Women separated from their husbands, but not divorced, will no longer have to get their estranged spouse’s permission to access IVF in the Australian state of Victoria.
It follows the advice of an interim report into reproductive treatment and a Federal Court ruling in September, which found the current law discriminated against the woman on the basis of her marital status.
“We’re changing the law to reflect contemporary values of our society and ensure that women do have control over their bodies, their futures and their ability to freely access this assisted reproductive technology,” Health Minister Jenny Mikakos told reporters.
The amendments remove the requirement that women need the approval of their former partner to access IVF using their own eggs and donor sperm.
Victorian Assisted Reproductive Treatment Authority chief executive Louise Johnson said there were many women who were missing out on the chance to become a mum because of the current law.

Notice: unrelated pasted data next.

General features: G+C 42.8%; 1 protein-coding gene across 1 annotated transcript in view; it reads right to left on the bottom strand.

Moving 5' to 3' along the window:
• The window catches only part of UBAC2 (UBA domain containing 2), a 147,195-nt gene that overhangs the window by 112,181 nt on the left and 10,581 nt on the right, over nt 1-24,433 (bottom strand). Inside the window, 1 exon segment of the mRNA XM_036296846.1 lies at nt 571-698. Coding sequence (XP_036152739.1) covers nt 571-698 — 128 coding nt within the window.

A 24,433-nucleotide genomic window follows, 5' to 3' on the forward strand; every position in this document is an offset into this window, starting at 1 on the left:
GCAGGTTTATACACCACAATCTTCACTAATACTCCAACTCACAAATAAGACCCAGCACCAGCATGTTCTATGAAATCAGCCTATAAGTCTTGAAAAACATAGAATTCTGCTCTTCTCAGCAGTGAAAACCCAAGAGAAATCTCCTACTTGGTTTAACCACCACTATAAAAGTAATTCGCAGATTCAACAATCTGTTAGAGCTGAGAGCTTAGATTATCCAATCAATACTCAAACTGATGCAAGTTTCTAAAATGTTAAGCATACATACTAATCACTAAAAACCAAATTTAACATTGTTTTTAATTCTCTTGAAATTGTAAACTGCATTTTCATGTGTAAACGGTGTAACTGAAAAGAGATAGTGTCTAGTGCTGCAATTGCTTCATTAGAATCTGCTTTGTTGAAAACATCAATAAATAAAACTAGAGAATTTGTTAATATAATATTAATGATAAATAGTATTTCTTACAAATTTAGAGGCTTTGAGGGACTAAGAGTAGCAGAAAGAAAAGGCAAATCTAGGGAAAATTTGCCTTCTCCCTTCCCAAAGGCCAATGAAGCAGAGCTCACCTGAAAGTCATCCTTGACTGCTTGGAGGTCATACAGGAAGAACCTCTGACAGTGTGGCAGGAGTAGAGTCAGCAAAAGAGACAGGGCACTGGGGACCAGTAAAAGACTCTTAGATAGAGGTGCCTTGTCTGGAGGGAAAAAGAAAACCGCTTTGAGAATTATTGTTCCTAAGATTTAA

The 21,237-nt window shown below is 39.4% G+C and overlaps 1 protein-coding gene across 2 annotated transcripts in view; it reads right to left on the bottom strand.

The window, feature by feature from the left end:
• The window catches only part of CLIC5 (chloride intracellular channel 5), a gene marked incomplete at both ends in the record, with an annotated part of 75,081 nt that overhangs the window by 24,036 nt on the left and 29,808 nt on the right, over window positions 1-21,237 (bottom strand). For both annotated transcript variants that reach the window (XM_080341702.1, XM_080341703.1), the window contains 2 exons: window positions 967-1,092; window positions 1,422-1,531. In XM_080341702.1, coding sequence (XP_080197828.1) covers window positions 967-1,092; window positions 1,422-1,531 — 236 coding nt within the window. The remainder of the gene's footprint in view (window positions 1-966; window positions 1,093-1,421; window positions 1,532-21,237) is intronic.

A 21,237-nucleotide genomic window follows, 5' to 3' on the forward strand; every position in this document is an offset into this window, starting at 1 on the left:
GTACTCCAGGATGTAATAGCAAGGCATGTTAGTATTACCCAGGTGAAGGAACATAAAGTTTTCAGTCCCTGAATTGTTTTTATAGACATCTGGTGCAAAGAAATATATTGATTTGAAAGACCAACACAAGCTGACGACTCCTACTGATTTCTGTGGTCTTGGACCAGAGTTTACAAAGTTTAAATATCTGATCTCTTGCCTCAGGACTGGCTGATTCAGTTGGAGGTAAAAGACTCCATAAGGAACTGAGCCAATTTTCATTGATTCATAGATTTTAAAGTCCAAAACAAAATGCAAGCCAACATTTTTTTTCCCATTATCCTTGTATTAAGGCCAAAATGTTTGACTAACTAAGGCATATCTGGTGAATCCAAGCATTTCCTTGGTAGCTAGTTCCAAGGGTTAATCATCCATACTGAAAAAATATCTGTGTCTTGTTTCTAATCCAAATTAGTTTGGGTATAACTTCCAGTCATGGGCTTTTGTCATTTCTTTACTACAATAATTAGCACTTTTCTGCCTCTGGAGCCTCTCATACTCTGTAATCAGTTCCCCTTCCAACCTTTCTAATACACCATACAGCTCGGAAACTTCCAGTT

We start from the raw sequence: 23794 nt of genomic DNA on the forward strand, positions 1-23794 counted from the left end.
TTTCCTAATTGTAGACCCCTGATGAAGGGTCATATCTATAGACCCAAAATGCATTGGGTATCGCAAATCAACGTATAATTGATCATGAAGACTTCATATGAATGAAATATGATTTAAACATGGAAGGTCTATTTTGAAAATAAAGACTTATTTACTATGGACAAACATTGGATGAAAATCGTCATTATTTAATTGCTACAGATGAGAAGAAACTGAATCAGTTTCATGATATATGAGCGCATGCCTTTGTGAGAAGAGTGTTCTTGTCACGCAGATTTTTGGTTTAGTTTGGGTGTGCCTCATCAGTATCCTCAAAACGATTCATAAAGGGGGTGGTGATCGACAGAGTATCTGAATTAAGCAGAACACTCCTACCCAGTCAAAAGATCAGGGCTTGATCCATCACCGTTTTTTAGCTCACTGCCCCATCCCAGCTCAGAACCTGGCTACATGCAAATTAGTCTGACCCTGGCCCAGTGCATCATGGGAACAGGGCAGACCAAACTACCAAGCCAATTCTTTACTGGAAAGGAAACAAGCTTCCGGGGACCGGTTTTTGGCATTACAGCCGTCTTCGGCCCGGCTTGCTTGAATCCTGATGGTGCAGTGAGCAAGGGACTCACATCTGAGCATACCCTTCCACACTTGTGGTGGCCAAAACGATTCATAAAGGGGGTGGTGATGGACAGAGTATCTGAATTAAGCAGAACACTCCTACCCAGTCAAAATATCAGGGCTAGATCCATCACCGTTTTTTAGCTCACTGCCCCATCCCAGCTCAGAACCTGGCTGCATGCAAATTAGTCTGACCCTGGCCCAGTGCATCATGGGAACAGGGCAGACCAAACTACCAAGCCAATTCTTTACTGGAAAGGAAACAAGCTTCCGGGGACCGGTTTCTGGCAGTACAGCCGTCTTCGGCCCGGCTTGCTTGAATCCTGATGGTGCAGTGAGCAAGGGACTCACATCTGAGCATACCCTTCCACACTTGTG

“Only a few weeks ago I had a phone call from one of the clinics, saying one of their patients was considering treatment interstate because she was affected, she was in the process of going through a divorce and wouldn’t be able to have treatment here,” Johnson said.
“For women, time really matters, particularly for women in their late 30s, early 40s. Waiting a year for a divorce proceeding to go through can be the difference between succeeding with treatment or not.”
Changes to the law will be introduced into parliament on June 11.
By Kaitlyn Offer